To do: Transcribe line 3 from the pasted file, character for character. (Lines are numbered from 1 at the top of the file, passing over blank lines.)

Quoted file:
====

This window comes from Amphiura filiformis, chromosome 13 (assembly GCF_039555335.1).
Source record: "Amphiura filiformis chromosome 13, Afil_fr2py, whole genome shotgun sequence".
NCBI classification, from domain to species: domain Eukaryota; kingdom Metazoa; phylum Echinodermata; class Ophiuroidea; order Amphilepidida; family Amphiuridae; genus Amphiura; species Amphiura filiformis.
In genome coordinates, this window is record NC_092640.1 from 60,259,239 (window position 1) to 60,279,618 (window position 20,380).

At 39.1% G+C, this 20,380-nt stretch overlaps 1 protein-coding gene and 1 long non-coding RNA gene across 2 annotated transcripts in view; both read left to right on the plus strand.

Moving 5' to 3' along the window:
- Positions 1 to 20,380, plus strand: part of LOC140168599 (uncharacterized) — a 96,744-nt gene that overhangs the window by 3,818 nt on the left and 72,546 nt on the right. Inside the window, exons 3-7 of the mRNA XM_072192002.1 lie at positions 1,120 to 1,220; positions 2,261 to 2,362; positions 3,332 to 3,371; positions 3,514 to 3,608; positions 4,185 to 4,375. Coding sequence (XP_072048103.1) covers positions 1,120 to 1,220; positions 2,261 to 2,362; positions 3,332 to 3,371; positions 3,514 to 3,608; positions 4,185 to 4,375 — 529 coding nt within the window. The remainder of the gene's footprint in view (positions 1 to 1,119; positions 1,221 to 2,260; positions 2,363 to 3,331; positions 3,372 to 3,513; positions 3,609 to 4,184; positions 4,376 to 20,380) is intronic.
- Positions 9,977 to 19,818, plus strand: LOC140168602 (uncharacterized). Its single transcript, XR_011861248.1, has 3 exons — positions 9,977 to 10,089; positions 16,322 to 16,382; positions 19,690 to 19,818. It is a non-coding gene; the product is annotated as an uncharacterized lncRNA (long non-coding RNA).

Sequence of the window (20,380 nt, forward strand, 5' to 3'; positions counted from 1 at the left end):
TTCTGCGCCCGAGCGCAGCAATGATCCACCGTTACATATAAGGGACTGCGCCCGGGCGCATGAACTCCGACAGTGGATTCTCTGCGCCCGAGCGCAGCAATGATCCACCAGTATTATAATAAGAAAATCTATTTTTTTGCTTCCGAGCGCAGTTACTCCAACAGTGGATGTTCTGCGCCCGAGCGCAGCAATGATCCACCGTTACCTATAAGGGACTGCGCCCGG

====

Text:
NCBI classification, from domain to species: domain Eukaryota; kingdom Metazoa; phylum Echinodermata; class Ophiuroidea; order Amphilepidida; family Amphiuridae; genus Amphiura; species Amphiura filiformis.